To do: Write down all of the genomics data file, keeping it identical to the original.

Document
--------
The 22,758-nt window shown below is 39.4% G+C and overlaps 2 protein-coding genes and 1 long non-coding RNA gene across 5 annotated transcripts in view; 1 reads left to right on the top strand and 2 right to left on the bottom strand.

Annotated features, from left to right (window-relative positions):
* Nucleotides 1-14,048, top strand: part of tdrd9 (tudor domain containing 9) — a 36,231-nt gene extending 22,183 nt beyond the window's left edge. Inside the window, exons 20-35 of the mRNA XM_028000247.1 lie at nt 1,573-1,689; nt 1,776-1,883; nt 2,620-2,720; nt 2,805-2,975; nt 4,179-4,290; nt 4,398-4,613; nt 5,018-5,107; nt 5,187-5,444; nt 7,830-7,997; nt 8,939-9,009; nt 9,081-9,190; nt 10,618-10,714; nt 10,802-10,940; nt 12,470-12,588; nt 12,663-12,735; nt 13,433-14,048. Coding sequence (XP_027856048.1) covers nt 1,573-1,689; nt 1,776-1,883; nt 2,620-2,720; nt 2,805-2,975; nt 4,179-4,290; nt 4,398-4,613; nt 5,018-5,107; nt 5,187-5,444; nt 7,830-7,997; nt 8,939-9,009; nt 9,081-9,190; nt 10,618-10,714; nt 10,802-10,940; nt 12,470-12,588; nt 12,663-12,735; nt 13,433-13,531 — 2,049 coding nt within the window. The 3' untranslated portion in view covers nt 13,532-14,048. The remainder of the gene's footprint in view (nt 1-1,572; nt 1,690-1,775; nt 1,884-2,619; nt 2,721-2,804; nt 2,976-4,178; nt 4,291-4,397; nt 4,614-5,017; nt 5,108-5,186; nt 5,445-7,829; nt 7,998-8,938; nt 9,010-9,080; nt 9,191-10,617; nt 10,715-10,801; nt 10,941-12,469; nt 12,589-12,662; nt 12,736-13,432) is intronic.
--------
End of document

The 22,758-nt window shown below is 39.4% G+C and overlaps 2 protein-coding genes and 1 long non-coding RNA gene across 5 annotated transcripts in view; 1 reads left to right on the top strand and 2 right to left on the bottom strand.

Annotated features, from left to right (window-relative positions):
* Nucleotides 1-14,048, top strand: part of tdrd9 (tudor domain containing 9) — a 36,231-nt gene extending 22,183 nt beyond the window's left edge. Inside the window, exons 20-35 of the mRNA XM_028000247.1 lie at nt 1,573-1,689; nt 1,776-1,883; nt 2,620-2,720; nt 2,805-2,975; nt 4,179-4,290; nt 4,398-4,613; nt 5,018-5,107; nt 5,187-5,444; nt 7,830-7,997; nt 8,939-9,009; nt 9,081-9,190; nt 10,618-10,714; nt 10,802-10,940; nt 12,470-12,588; nt 12,663-12,735; nt 13,433-14,048. Coding sequence (XP_027856048.1) covers nt 1,573-1,689; nt 1,776-1,883; nt 2,620-2,720; nt 2,805-2,975; nt 4,179-4,290; nt 4,398-4,613; nt 5,018-5,107; nt 5,187-5,444; nt 7,830-7,997; nt 8,939-9,009; nt 9,081-9,190; nt 10,618-10,714; nt 10,802-10,940; nt 12,470-12,588; nt 12,663-12,735; nt 13,433-13,531 — 2,049 coding nt within the window. The 3' untranslated portion in view covers nt 13,532-14,048. The remainder of the gene's footprint in view (nt 1-1,572; nt 1,690-1,775; nt 1,884-2,619; nt 2,721-2,804; nt 2,976-4,178; nt 4,291-4,397; nt 4,614-5,017; nt 5,108-5,186; nt 5,445-7,829; nt 7,998-8,938; nt 9,010-9,080; nt 9,191-10,617; nt 10,715-10,801; nt 10,941-12,469; nt 12,589-12,662; nt 12,736-13,432) is intronic.